–1967-68, Celtics win 4-2: The Lakers didn’t have a better record (52-30 versus 54-28 for the Celts) but, for the first time, the Lakers had the better expected won-loss (albeit barely). The teams were relatively close on paper but the Celts won a big overtime at home in Boston for Game 5 and then clinched the series in Los Angeles a few days later. The teams were roughly even but the Celts advantage up front was the difference.
–1968-69, Celtics win 4-3: This is the only time that anybody should’ve expected the Lakers to win the series. The Celts were only 48-34, while the Lakers were 55-27. Surprisingly, the Celts still had a better point differential (55-27 versus 52-30 for the Lakers). Even so, the older Celtics had to be considered underdogs in the series. In the series itself, the Lakers won their three games by 21 points and the Celtics won their firs three games by only 16 points. Coming into Game 7, all indicators really pointed towards the Lakers. The Celts had some luck in Game 7 (the Don Nelson crazy jump shot) and they ended up having a negative point differential for series (the Lakers had three more points for the series). Here, the major problem was the decision to sit Wilt Chamberlain down the stretch. We won’t review it again, but you can check out this story here and here. Even with all this craziness in the series, the Celts’ win was not a huge shocker based upon the numbers coming into the season.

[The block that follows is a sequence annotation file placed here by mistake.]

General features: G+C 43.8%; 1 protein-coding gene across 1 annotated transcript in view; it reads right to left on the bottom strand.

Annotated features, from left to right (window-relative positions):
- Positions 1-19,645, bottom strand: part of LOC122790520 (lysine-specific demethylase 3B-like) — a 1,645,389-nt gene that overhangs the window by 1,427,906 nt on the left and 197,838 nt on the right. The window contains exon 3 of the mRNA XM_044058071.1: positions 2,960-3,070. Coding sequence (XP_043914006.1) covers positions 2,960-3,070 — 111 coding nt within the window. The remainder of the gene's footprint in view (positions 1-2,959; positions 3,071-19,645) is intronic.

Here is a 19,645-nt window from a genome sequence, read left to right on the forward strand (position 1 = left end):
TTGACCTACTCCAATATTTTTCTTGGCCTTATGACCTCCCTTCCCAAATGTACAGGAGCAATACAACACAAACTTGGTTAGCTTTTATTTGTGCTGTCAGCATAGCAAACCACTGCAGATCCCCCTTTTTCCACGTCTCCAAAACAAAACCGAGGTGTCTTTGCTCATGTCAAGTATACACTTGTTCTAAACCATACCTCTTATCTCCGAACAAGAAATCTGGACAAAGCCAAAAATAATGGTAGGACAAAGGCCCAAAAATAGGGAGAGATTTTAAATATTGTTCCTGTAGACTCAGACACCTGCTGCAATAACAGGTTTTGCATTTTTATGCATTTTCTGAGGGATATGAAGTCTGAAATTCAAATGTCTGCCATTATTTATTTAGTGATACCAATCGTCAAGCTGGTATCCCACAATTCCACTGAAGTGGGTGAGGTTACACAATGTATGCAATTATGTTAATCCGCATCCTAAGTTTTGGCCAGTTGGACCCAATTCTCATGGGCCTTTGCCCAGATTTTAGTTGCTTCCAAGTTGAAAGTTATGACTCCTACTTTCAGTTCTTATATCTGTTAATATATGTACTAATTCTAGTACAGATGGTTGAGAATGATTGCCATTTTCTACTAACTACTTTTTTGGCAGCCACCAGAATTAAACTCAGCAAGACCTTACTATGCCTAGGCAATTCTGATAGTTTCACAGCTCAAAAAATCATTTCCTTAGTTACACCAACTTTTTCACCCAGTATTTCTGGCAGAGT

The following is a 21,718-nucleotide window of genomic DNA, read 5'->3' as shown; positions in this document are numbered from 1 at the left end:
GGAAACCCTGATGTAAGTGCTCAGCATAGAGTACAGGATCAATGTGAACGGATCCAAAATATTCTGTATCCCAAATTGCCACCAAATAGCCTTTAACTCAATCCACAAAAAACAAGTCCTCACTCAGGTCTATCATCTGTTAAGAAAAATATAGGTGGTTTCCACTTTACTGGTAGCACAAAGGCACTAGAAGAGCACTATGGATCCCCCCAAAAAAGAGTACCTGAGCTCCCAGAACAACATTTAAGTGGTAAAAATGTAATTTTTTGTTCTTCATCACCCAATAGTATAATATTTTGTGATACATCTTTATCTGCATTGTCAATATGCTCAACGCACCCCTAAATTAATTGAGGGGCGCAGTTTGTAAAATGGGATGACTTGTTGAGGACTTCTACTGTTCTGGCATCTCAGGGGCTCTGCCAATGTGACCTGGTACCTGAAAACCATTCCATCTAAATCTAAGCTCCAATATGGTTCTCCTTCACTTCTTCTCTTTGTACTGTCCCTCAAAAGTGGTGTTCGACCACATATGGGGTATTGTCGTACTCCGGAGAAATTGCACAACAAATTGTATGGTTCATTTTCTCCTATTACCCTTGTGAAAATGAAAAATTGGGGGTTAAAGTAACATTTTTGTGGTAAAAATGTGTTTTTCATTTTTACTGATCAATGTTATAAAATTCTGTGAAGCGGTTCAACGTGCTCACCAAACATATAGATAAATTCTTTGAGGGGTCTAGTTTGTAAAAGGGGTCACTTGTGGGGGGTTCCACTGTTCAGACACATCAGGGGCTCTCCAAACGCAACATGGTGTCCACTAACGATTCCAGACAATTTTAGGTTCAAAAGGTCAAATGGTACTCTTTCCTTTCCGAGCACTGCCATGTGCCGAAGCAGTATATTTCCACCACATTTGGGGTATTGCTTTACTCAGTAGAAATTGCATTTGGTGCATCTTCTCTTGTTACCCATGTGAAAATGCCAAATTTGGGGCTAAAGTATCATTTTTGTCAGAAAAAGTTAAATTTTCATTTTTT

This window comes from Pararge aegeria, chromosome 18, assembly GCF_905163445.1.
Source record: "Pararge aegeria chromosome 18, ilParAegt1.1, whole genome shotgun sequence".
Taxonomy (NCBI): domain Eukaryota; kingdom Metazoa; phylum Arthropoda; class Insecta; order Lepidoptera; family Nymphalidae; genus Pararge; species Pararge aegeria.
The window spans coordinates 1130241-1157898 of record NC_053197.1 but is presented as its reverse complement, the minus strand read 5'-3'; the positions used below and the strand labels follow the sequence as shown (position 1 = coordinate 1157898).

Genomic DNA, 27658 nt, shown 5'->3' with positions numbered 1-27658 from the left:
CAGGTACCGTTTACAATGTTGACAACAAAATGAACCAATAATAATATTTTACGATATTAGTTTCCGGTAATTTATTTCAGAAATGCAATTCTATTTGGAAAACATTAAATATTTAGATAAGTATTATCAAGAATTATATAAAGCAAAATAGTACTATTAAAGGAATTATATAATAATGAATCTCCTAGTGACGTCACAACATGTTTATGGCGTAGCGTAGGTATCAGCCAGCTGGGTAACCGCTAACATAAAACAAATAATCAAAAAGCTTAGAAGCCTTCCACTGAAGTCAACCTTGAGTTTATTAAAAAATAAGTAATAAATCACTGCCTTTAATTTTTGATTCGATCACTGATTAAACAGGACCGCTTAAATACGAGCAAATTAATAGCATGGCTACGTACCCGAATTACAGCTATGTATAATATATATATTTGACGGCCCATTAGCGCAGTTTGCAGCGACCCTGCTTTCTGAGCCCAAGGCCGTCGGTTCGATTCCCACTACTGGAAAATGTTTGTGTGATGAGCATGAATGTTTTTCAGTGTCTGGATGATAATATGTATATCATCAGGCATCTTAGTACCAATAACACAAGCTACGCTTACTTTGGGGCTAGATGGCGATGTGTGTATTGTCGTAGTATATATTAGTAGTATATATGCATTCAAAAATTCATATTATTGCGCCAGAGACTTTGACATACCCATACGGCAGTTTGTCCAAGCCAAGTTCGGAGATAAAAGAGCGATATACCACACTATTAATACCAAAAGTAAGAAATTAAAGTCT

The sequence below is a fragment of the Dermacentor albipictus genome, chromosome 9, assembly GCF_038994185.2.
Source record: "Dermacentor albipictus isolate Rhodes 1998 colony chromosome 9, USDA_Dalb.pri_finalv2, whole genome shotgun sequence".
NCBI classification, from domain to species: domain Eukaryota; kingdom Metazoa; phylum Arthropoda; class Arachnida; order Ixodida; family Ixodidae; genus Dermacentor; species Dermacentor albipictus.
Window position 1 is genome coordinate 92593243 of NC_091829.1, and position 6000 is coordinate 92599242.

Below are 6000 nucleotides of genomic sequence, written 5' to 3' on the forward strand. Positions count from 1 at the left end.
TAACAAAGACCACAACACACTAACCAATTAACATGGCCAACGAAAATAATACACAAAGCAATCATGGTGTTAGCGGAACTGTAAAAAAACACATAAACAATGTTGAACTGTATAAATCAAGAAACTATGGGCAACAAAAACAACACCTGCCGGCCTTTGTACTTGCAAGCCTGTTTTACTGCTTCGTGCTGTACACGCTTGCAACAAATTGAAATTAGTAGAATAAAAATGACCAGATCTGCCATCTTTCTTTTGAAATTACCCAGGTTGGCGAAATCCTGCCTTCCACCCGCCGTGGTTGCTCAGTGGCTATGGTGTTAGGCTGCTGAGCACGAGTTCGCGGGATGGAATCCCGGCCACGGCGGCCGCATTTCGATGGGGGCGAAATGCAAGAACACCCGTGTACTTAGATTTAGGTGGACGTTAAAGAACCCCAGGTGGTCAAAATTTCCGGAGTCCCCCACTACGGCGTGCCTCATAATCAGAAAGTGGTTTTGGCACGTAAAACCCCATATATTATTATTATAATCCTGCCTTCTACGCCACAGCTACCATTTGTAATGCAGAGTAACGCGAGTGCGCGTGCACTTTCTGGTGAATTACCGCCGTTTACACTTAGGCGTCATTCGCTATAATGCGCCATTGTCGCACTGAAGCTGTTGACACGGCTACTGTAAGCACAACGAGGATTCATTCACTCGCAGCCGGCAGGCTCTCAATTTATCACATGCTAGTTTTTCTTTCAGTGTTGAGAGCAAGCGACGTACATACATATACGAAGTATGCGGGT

–1983-84, Celtics win 4-3: The first Bird/Magic meeting should’ve been favored towards the Celtics. They were 62-20 and and the Lakers were only 54-28 (and had the point differential of a 50-32 team). The Lakers actually almost won the first two games in Boston but blew Game 2 on a Gerald Henderson steal, as well as some questionable execution down the stretch (it’s forgotten now but the Lakers had the ball to end regulation and the only shot they got off with Magic Johnson at the point was a fall away three at the buzzer). At the time, Larry Bird said that the Lakers should’ve won the series but this is modesty. The Celts were the better team.
–1984-85, Lakers win 4-2: This time, the Lakers (62-20) and Celtics (63-19) were virtually a dead heat. After getting destroyed in Game 1 in Boston, however, the Lakers dominated the series. L.A. won four of the next five and their only loss was a two-point differential.
–1986-87, Lakers win 4-2: Here, the Lakers were at their absolute peak (65-17) and the Celts were 59-23 and had gone through a particularly grueling post season against the Pistons and Bucks. The Lakers had absolutely no problems dealing with the Boston at home and (all three home wins were by double figures) and they stole Game 4 on the famous Magic Johnson baby sky hook.
In all, we see that the team with the better record won nearly every single Lakers/Celtics series. On top of that, with the exception of 1968-69, the Laker losses of the 1960s to Boston were wholly predictable and not a function of any sort of bad luck or character trait that Boston maintained. Even the Celtic win in1968-69 is a bit overblown in retrospect. Assuming history holds, Boston fans should be encouraged by the fact that the team with the better record won eight of ten series. Of course, we know that the Lakers look better than their record. Still, this should be a fun one to watch.